Akan Teleteaching Course

Unit 5.5: Notes on grammar 1


Adjectives (cf. table 3 in Unit 2) are used in two ways:

1. As an attribute to a noun, e.g.:
onipa kse a great, important person
abfra pa a good child
kaa kk a red car

2. As a predicate:
Onipa yi y kse. This person is great/important.
Ataade yi y f. This dress is nice.
Kofi kaa no y kk. Kofi's car is red.

2a. Monosyllabic adjectives, with the exception of 'pa' (good), are only used predicatively:
d sweet, delicious
den hard, difficult
f nice, beautiful
hye hot
mmer soft, easy, weak
tan ugly
ten long, high

y d. It is sweet.
Nkwan no y d. The soup is delicious.
Ne 'bo y den. It's expensive (= its price is hard).
y f. It is nice.
Ne h y f. (S)he is beautiful (= his/her body is beautiful).
Ne h y tan. (S)he is ugly (= his/her body is ugly).

3. Many adjectives distinguish a simple, a reduplicated and a triplicated form. The simple form is only used predicatively (see above 2a.) The reduplicated form is used attributively. If used predicatively, it expresses intensity "very X". The triplicated form marks intensity, or, compared to the reduplicated form, increased intensity ("very, very X").
Simple form Reduplication Triplication Meaning
1. d dd (predicate)/dd (attribute) ddd/ddd sweet, delicious
2. den denden dendenden/dennennen hard, difficult
3. f ff (predicate)/ff (attribute) fff nice, beautiful
4. fo fofo fofoofo cheap
5. hye hyehye hyehyeehye hot
6. nwunu nwununwunu nwununwununwunu cold
7. kete(wa) ketekete(wa) keteketekete(wa) little, small
8. mmer mmermmer mmermmermmer soft, easy, weak
9. pa papa papaapa good (as to character)
10. tan tantan tantantan ugly
11. ten tenten tenteenten long, high
12. tia tiatia tiatiatia short

3.1. The four basic colour terms also dispose of an intensified form:
Simple form Meaning Intensified form Meaning
1. fitaa white fitaaa snow white
2. kk red k flaming red
3. tuntum black tumm pitch dark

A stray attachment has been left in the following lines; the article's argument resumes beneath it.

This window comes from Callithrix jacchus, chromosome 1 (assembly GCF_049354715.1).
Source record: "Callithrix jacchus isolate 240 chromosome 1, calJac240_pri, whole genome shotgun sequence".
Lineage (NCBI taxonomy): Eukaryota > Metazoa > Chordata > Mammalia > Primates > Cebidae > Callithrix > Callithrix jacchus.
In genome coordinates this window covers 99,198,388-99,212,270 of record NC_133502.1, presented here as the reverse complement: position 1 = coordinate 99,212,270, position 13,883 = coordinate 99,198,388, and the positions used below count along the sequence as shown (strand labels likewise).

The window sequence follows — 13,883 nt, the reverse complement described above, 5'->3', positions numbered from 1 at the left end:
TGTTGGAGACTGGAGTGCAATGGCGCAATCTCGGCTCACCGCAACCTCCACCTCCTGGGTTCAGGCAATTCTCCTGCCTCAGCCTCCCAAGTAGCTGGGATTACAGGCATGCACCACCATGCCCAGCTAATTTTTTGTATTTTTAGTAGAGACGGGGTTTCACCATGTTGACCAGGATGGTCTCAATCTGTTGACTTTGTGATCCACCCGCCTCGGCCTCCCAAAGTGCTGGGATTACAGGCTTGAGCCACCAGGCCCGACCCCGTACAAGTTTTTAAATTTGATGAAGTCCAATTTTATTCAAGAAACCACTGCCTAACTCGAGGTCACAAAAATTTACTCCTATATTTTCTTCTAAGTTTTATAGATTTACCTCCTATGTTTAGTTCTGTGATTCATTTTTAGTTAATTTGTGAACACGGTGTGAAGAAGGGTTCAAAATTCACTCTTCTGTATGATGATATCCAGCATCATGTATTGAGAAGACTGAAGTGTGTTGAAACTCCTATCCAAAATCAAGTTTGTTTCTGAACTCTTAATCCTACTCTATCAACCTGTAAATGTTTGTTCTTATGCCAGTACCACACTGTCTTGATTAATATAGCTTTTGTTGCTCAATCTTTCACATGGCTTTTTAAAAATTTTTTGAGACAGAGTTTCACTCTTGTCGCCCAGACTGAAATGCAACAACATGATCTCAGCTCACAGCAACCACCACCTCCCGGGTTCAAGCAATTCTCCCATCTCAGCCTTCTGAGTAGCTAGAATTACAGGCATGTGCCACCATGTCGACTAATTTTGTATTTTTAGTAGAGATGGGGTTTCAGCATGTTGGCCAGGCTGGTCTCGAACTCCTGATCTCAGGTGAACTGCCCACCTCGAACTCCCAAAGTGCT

4. hann bright hannn very bright

4. Plural forms: Whereas most adjectives do not change their forms in the plural, some adjectives do distinguish between singular and plural forms. A few adjectives even dispose of two plural forms, as can be seen from below. The reduplicated plural form stands for intensity
Singular Plural Meaning
. Unmarked Marked for intensity .
1. fofor afofor - new, other
2. kse akse akseakse big, important
3. ketewa nketewa nketenkete small
4. kumaa nkumaa nkumaankumaa junior
5. tenten atenten atentenatenten long
6. tia ntia ntiantia short

5. Note: A large number of English adjectives are rendered as verbs in Akan. We will distinguish two cases:
5.1. Stative verbs
5.2. Active verbs in perfect tense

5.1. Stative verbs
Stative verbs are mostly low-toned and do not take any tense or aspect markers:
Adjectival expression Akan verb English example Akan example
to be big, enough s I have much money. Me sika s.
to be small, little sua I have (only) a little money. Me sika sua.
to be tall, long ware It is far. ware.
to be sick, ill yare I am ill. Meyare.

5.1.1. Idiomatic expressions: Bodily conditions
Adjectives in expressions like "I am hungry/thirsty/cold", and the like are rendered with a noun and the stative verb 'de'. The experiencer, i.e. the one who is affected by the action is in object position:
Adjectival expression Akan expression English example Akan example
to be hungry km de EXP I am hungry. km de me.
to be thirsty sukm de EXP They are thirsty. Sukm de wn.
to be cold aw de EXP He is cold. Aw de no.
to be warm/hot ahuhuro de EXP We feel hot. Ahuhuro de yn.

5.2. Active verbs in perfect tense
Active verbs in the perfect tense often render English adjectival expressions, such as below:
Adjectival expression Akan verb Basic meaning English example Akan example
to be X years old di mfe "eat/spend years" I'm 20 years old. Madi mfe aduonu.
to be dead wu "die" He's dead. awu.
to be tired br "become tired" I am tired. Mabr.
to be old (of humans) nyni "grow (old)" (S)he is old. anyni.
to be full, satisfied mee "become satisfied" I am satisfied. Mamee.

5.2.1. Idiomatic expressions: Emotions
Adjectives in expressions like "I am happy/angry", and the like are rendered with a body-part noun and an active verb. The experiencer, i.e. the one who is affected by the action is a noun or possessive pronoun:
Adjectival expression Akan expression Basic meaning English example Akan example
to be happy EXP+ani+gye 'eye', 'receive' She is happy. N'ani agye.
to be angry EXP+bo+fu 'chest', 'raise' Kofi is angry. Kofi bo afu.
to be sad EXP+wer+ho 'heart', 'dry up' I'm sad. Me wer aho.
to be comforted EXP+h+t+EXP(Obj.) 'body', 'relieve' They are comforted. Wn h at wn.

Notes on grammar 2

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